Wandering God: A Study in Nomadic Spirituality

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SUNY Press, Feb 17, 2000 - Philosophy - 349 pages
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The third book in Morris Berman s much acclaimed trilogy on the evolution of human consciousness, Wandering God continues his earlier work which garnered such praise as solid lessons in the history of ideas (KIRKUS Reviews), filled with piquant details (Common Boundary), and an informative synthesis and a remarkably friendly, good-natured jeremiad (The Village Voice). Here, in a remarkable discussion of our hunter-gatherer ancestry and the paradoxical mode of perception that it involved, Berman shows how a sense of alertness, or secular/sacred immediacy, subsequently got buried by the rise of sedentary civilization, religion, and vertical power relationships.
In an integrated tour de force, Wandering God explores the meaning of Paleolithic art, the origins of social inequality, the nature of cross-cultural child rearing, the relationship between women and agriculture, and the world view of present-day nomadic peoples, as well as the emergence of paradoxical consciousness in the philosophical writings of the twentieth century."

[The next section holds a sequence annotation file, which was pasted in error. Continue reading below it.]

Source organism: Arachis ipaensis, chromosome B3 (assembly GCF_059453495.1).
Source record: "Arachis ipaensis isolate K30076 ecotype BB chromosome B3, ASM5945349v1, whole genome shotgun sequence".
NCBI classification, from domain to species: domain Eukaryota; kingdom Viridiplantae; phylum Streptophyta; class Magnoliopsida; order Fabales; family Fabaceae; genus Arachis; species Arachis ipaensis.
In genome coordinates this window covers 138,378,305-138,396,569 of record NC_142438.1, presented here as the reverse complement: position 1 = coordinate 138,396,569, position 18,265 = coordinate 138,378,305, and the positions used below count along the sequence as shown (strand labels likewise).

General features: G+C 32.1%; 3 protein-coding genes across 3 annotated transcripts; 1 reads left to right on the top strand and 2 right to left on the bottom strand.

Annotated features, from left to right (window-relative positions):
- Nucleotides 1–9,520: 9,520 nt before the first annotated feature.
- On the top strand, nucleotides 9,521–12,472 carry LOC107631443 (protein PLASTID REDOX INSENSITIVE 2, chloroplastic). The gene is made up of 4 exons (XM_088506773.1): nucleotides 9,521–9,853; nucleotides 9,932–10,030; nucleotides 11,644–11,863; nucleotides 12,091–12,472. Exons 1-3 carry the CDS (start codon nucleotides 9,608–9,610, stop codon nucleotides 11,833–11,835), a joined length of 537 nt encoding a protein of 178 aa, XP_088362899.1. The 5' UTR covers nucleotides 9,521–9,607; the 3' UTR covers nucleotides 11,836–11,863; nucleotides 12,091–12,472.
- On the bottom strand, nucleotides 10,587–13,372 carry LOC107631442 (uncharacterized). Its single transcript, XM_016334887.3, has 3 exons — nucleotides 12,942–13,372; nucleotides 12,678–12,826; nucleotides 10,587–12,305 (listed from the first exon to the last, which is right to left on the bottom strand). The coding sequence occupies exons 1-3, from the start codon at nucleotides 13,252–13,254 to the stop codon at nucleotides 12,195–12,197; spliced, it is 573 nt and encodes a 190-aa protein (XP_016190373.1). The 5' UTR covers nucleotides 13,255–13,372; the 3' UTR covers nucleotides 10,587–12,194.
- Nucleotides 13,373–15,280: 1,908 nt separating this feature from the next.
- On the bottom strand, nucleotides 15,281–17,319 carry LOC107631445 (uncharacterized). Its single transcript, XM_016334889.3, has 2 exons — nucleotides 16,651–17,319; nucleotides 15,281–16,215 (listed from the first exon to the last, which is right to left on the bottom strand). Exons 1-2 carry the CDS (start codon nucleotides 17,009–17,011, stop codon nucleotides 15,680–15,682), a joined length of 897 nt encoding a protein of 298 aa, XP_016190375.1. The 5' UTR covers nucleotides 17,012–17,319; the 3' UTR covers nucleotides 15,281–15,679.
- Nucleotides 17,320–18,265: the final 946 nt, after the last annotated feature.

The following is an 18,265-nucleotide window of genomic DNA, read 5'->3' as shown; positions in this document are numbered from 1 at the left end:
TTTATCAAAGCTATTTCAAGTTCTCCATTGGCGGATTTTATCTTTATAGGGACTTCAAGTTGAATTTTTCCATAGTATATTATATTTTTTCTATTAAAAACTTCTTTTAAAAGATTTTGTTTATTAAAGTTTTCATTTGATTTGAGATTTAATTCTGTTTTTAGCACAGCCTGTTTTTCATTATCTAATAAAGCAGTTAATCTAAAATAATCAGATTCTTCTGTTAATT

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The Experience of Paradox
The Writing on the Wall
Politics and Power
As the Soul Is Bent The PsychoReligious Roots of Social Inequality
Agriculture Religion and the Great Mother
The Zone of Flux
Wandering God The Recovery of Paradox in the Twentieth Century
The Other Voice
Selected Bibliography
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About the author (2000)

Morris Berman is the author of Social Change and Scientific Organization; and the first two volumes of the trilogy on the evolution of human consciousness, The Reenchantment of the World and Coming to Our Senses: Body and Spirit in the Hidden History of the West. He teaches part-time in the Master of Liberal Arts Program at the Johns Hopkins University.